Legal weed is still safe in Maine, despite a veto last Friday over the state’s latest version of a cannabis legalization bill. When it will go on sale, however, is a more complicated matter.

Gov. Paul LePage vetoed LD 1650, a replace-and-repeal bill that would have scrapped the public ballot measure for adult-use cannabis in Maine — Question 1 — in favor of a new bill crafted by legislators and business lobbyists. LePage’s office released a statement on Friday explaining several reasons for the veto, but all of his justifications boiled down to stalling for more time to “do it right.”

Paul T. McCarrier is the founder of the grassroots organization Legalize Maine. He also co-authored Question 1, building upon legalization bills from other states, but tailoring Question 1 to favor Maine’s local business and taxation interests, rather than those of out-of-state operators. That’s because Question 1 prioritizes business licensing for current registrants in Maine’s medical marijuana program. During a phone interview with MERRY JANE, McCarrier said Legalize Maine actually supports LePage’s veto.

LD 1650 “does something that’s the opposite, in many ways, of what the voters approved,” says McCarrier. For eight months, a special state-appointed committee revised Question 1’s regulations to such an extent that the committee proposed an entirely new legalization bill.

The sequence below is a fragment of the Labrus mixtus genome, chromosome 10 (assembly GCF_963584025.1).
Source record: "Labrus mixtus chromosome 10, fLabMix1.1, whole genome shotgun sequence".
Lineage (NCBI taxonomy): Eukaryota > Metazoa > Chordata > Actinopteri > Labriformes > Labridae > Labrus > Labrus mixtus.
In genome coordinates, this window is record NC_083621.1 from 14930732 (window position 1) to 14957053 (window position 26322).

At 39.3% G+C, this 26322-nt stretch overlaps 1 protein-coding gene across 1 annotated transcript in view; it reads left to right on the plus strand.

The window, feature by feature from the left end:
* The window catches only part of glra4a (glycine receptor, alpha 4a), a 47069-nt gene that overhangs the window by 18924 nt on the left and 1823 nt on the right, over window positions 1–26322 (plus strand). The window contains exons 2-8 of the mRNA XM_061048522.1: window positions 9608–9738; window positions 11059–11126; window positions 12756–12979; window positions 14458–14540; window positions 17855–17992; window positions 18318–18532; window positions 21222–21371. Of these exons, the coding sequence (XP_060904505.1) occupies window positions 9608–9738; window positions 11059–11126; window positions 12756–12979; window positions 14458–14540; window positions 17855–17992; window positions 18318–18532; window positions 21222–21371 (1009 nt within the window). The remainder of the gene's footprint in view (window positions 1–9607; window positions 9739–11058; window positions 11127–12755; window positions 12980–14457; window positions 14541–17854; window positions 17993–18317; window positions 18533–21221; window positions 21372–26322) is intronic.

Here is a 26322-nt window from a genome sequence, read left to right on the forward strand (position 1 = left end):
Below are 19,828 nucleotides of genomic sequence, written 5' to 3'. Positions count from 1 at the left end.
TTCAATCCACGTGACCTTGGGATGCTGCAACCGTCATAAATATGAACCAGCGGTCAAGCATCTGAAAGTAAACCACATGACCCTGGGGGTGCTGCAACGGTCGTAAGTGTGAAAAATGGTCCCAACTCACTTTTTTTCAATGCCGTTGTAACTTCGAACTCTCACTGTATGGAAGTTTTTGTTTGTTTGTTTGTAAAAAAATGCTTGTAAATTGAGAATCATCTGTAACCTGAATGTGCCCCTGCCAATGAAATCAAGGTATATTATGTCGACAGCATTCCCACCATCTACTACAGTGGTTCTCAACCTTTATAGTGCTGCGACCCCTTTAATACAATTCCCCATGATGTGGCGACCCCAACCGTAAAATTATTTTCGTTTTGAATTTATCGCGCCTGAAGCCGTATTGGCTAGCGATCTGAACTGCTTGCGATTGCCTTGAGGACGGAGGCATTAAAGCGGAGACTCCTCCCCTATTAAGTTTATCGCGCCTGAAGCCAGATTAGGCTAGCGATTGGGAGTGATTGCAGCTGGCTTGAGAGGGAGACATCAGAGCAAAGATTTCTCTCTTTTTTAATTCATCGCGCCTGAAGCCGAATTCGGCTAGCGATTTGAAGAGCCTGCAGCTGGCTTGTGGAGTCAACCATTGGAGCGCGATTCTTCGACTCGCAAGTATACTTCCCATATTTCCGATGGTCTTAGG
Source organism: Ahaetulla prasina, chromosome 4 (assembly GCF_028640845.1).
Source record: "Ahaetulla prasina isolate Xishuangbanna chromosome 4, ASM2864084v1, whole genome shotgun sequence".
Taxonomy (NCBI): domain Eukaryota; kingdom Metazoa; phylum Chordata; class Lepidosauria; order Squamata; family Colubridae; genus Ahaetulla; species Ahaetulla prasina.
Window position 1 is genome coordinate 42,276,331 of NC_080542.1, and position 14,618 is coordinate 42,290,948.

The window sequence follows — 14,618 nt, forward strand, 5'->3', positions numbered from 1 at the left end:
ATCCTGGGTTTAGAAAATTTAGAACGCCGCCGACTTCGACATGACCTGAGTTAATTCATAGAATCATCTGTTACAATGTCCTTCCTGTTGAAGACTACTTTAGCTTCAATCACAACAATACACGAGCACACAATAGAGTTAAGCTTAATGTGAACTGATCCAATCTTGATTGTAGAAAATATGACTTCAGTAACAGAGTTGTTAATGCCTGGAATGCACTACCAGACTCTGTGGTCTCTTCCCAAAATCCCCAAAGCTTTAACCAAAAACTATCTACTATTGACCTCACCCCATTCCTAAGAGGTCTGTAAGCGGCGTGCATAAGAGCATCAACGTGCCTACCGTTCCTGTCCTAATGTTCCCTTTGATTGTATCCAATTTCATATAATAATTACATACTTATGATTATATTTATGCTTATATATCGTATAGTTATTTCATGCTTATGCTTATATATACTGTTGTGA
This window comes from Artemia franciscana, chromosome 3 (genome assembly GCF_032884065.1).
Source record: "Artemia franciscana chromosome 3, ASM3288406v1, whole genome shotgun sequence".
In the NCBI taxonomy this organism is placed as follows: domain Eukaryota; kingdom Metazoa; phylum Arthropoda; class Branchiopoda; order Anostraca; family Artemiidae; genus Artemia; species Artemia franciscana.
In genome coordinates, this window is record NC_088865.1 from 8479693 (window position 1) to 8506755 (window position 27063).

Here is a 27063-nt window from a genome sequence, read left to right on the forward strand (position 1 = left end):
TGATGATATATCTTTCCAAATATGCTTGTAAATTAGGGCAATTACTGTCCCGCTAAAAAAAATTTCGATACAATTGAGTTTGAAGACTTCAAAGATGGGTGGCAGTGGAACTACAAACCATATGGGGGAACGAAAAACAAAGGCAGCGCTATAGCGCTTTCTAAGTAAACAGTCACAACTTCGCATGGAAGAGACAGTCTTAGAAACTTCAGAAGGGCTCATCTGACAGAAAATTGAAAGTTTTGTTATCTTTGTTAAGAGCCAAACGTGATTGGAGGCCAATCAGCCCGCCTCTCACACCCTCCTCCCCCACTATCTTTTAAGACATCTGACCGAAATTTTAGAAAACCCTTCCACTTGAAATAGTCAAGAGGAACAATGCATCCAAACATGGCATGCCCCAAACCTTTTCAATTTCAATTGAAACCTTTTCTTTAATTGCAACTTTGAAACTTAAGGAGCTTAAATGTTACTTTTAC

“There was very little public input,” for LD 1650, says McCarrier. “There was mostly input from lobbyists and the chairs of the committee.”

McCarrier’s position diverges from David Boyer’s, another legalization proponent in Maine who campaigned for Question 1 alongside McCarrier last year.

“We call on the legislature to override this ill-advised veto,” wrote Boyer, a former Maine political director for the Marijuana Policy Project, to MERRY JANE. “Seven other states have passed legalization initiatives over the past five years, and none has seen this type of obstructionism from its Governor.”

One of the most contentious points in LD 1650 was the so-called “opt-in” provision. Question 1 originally contained an “opt-out” section, just like other states’ legalization bills, meaning municipalities can vote not to allow legal cannabis sales within their jurisdictions, which gives communities greater control over local pot shop regulations. However, LD 1650 replaced Question 1’s opt-out provision with an opt-in clause, essentially forcing all towns and districts to vote — again — to permit adult-use sales in their neighborhoods.

McCarrier called the opt-in requirement “de facto prohibition.” He also noted other disagreements with LD 1650, including proposed tax rates and new residency requirements for canna-business licensure.

The opt-in issue was also highlighted by Matthew T. Dubois, a cannabis attorney based in Bangor. He says unless the Maine legislature overrides Gov. Lepage’s veto of LD 1650 by a two-thirds majority, Question 1 – and its opt-out provision – remains in effect.

“What was passed last November was the citizens’ initiative,” explains Dubois. Question 1 “was, and is, currently the law.”

Maine lawmakers are set to vote tonight on whether to overturn the governor’s veto of LD 1650. If they don’t, Maine will go back to the drawing board to make rules for legal cannabis sales, eventually.